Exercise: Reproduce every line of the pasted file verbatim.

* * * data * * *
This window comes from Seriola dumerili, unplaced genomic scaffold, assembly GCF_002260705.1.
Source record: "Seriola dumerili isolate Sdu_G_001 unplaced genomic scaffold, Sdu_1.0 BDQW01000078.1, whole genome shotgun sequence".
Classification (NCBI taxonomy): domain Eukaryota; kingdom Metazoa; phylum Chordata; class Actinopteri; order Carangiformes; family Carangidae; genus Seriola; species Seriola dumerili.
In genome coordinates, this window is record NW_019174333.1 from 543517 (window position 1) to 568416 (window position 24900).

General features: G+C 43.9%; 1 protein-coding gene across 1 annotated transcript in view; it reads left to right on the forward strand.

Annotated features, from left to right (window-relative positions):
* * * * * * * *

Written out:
This window comes from Seriola dumerili, unplaced genomic scaffold, assembly GCF_002260705.1.
Source record: "Seriola dumerili isolate Sdu_G_001 unplaced genomic scaffold, Sdu_1.0 BDQW01000078.1, whole genome shotgun sequence".
Classification (NCBI taxonomy): domain Eukaryota; kingdom Metazoa; phylum Chordata; class Actinopteri; order Carangiformes; family Carangidae; genus Seriola; species Seriola dumerili.
In genome coordinates, this window is record NW_019174333.1 from 543517 (window position 1) to 568416 (window position 24900).

General features: G+C 43.9%; 1 protein-coding gene across 1 annotated transcript in view; it reads left to right on the forward strand.

Annotated features, from left to right (window-relative positions):